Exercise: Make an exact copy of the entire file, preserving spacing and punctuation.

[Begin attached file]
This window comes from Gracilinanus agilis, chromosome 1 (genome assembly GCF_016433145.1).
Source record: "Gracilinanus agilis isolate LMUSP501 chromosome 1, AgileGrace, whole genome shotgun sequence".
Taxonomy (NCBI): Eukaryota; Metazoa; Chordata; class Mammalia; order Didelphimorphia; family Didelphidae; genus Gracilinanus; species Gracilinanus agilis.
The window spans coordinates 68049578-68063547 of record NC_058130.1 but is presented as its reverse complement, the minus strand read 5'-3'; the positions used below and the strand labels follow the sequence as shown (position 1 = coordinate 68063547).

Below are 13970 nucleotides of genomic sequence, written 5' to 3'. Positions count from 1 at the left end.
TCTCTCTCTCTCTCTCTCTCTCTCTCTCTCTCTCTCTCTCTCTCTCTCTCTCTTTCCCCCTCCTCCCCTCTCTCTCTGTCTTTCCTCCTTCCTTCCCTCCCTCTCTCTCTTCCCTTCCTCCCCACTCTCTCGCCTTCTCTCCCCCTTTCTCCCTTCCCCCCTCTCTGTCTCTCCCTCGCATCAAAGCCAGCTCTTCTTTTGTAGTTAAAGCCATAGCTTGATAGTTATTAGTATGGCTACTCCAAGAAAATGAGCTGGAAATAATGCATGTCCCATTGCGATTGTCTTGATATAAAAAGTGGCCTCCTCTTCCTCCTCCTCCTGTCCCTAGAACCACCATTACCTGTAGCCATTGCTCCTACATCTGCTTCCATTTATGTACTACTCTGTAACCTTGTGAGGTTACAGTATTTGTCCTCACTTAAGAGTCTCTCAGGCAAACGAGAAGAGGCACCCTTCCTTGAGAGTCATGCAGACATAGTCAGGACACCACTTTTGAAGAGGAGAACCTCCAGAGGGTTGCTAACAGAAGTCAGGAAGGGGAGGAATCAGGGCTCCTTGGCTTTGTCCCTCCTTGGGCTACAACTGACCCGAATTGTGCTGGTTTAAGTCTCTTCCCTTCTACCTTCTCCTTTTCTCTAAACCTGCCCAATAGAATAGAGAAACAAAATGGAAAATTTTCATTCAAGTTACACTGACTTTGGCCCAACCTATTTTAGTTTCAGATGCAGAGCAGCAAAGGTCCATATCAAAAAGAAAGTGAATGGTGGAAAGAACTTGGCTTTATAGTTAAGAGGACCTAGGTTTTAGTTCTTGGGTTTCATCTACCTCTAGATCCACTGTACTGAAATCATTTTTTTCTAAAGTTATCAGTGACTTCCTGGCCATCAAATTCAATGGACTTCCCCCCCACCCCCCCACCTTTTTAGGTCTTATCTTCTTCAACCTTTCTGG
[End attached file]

This window comes from Gracilinanus agilis, chromosome 1 (genome assembly GCF_016433145.1).
Source record: "Gracilinanus agilis isolate LMUSP501 chromosome 1, AgileGrace, whole genome shotgun sequence".
Taxonomy (NCBI): Eukaryota; Metazoa; Chordata; class Mammalia; order Didelphimorphia; family Didelphidae; genus Gracilinanus; species Gracilinanus agilis.
The window spans coordinates 68049578-68063547 of record NC_058130.1 but is presented as its reverse complement, the minus strand read 5'-3'; the positions used below and the strand labels follow the sequence as shown (position 1 = coordinate 68063547).

Below are 13970 nucleotides of genomic sequence, written 5' to 3'. Positions count from 1 at the left end.
TCTCTCTCTCTCTCTCTCTCTCTCTCTCTCTCTCTCTCTCTCTCTCTCTCTCTTTCCCCCTCCTCCCCTCTCTCTCTGTCTTTCCTCCTTCCTTCCCTCCCTCTCTCTCTTCCCTTCCTCCCCACTCTCTCGCCTTCTCTCCCCCTTTCTCCCTTCCCCCCTCTCTGTCTCTCCCTCGCATCAAAGCCAGCTCTTCTTTTGTAGTTAAAGCCATAGCTTGATAGTTATTAGTATGGCTACTCCAAGAAAATGAGCTGGAAATAATGCATGTCCCATTGCGATTGTCTTGATATAAAAAGTGGCCTCCTCTTCCTCCTCCTCCTGTCCCTAGAACCACCATTACCTGTAGCCATTGCTCCTACATCTGCTTCCATTTATGTACTACTCTGTAACCTTGTGAGGTTACAGTATTTGTCCTCACTTAAGAGTCTCTCAGGCAAACGAGAAGAGGCACCCTTCCTTGAGAGTCATGCAGACATAGTCAGGACACCACTTTTGAAGAGGAGAACCTCCAGAGGGTTGCTAACAGAAGTCAGGAAGGGGAGGAATCAGGGCTCCTTGGCTTTGTCCCTCCTTGGGCTACAACTGACCCGAATTGTGCTGGTTTAAGTCTCTTCCCTTCTACCTTCTCCTTTTCTCTAAACCTGCCCAATAGAATAGAGAAACAAAATGGAAAATTTTCATTCAAGTTACACTGACTTTGGCCCAACCTATTTTAGTTTCAGATGCAGAGCAGCAAAGGTCCATATCAAAAAGAAAGTGAATGGTGGAAAGAACTTGGCTTTATAGTTAAGAGGACCTAGGTTTTAGTTCTTGGGTTTCATCTACCTCTAGATCCACTGTACTGAAATCATTTTTTTCTAAAGTTATCAGTGACTTCCTGGCCATCAAATTCAATGGACTTCCCCCCCACCCCCCCACCTTTTTAGGTCTTATCTTCTTCAACCTTTCTGG